Here's one sure way cities can lower cable rates: they can cut their share of the pie.
Cable consumers in Hampden, Maine, (population: 6,327) will see their rates drop from $1.90 to $8.00 a month, due to recent actions taken by the town council. Elected officials voted to cut Adelphia Communications Corp.'s franchise fee from the current 5% to only 1%.
That means for subscribers now paying $41.25 for basic and expanded basic will see $1.65 shaved from their monthly bills.
Town manager Susan Lessard said the cable agreement allows the town to collect a fee of up to 5%, with 1% given to a regional consortium that produces public-access programming/ and the rest used by Hampden for its own educational and government access.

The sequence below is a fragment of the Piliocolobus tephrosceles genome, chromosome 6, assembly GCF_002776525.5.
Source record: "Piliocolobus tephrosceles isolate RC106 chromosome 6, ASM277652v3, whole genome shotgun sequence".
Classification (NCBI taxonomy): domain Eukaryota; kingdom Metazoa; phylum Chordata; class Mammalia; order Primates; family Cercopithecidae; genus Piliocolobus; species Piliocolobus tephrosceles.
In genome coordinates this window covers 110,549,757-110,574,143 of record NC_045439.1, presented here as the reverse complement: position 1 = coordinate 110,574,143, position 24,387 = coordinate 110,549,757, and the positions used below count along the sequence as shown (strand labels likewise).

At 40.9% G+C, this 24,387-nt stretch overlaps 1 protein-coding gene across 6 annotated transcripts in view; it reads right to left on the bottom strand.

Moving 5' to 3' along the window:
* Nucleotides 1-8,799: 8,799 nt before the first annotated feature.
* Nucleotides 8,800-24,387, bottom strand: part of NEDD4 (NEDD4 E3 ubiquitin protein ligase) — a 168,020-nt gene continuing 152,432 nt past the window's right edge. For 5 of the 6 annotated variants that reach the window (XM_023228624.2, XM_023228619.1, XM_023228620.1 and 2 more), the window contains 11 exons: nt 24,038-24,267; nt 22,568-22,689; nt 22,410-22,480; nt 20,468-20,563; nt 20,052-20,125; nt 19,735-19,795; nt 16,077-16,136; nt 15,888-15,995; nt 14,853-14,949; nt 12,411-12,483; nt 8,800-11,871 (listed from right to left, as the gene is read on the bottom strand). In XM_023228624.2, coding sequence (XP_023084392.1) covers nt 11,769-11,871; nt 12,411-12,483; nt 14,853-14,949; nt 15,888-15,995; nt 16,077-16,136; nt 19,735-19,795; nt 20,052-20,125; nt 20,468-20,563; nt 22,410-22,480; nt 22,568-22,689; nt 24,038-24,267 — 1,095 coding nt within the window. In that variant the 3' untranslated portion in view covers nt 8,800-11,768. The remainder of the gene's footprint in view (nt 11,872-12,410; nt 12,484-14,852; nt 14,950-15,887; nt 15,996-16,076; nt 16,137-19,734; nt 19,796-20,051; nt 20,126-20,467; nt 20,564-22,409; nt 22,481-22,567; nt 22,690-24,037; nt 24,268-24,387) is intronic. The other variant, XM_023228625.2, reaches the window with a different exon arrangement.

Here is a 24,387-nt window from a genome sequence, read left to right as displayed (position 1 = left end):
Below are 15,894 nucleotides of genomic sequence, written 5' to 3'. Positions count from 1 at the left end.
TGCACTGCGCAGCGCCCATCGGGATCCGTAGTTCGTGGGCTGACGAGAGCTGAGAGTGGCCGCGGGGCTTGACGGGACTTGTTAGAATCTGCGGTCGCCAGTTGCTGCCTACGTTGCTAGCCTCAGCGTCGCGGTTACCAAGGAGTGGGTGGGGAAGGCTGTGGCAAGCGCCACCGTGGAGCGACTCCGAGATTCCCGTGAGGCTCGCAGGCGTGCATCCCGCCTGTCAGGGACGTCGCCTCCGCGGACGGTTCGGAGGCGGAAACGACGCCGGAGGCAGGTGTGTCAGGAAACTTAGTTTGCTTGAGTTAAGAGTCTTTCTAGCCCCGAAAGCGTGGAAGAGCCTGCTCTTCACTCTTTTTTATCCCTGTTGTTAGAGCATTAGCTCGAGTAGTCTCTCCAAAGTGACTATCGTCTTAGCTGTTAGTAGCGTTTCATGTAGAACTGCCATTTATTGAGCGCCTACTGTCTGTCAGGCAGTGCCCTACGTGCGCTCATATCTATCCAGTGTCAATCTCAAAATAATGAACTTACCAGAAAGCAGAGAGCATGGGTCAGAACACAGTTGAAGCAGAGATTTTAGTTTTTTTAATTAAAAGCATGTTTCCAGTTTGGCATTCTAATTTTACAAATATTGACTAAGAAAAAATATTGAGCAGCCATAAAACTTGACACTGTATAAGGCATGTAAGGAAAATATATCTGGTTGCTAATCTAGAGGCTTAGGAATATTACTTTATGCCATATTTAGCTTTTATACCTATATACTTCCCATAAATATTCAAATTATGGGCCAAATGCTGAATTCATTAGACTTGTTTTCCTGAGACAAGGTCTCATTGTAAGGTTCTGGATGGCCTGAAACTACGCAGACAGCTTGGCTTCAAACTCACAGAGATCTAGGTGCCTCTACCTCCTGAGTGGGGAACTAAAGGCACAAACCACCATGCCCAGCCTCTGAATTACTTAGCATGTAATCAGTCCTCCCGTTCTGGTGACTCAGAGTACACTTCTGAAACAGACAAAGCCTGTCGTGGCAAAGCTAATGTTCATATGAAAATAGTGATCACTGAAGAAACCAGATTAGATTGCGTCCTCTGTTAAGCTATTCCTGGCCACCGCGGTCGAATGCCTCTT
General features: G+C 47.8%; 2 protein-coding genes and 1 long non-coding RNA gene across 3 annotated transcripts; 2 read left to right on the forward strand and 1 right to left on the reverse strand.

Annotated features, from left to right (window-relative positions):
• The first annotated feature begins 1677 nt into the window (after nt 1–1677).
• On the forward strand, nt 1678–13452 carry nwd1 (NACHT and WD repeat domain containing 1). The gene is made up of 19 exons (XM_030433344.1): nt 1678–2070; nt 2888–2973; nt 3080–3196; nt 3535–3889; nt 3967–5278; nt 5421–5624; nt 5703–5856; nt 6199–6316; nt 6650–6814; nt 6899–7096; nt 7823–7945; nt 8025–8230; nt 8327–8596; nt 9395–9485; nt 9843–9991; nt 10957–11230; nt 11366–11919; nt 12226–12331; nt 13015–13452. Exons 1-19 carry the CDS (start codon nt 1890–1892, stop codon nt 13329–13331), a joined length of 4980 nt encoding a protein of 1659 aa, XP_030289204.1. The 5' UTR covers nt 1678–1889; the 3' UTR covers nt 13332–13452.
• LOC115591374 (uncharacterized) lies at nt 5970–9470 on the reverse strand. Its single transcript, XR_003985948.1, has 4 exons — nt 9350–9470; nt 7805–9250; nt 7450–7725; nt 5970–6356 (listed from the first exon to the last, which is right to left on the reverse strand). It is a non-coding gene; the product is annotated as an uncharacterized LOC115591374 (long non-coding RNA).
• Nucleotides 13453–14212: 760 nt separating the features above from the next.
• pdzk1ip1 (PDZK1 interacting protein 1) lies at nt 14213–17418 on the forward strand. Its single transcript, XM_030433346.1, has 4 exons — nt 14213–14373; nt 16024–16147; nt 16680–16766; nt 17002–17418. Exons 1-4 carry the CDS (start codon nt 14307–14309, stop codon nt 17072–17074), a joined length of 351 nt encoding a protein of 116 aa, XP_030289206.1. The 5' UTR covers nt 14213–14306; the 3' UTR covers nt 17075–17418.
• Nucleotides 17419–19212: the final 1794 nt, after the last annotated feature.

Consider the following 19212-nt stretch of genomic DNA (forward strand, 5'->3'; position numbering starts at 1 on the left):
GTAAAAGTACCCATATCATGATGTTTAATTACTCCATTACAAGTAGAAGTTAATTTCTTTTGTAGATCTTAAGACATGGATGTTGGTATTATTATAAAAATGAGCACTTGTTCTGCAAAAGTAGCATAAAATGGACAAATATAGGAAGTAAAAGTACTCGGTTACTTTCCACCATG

But the town never launched those two channels. Instead, it collected the money and used it to offset other tax burdens. Lessard said during this year's budget meetings, councilors began to question the fairness of the franchise-fee collection, as it requires cable subscribers help pay for services utilized by nonsubscribers.
The council voted May 22 to cut out its share of the fee and only collect the regional-access levy. The decision cost the locality about $30,000.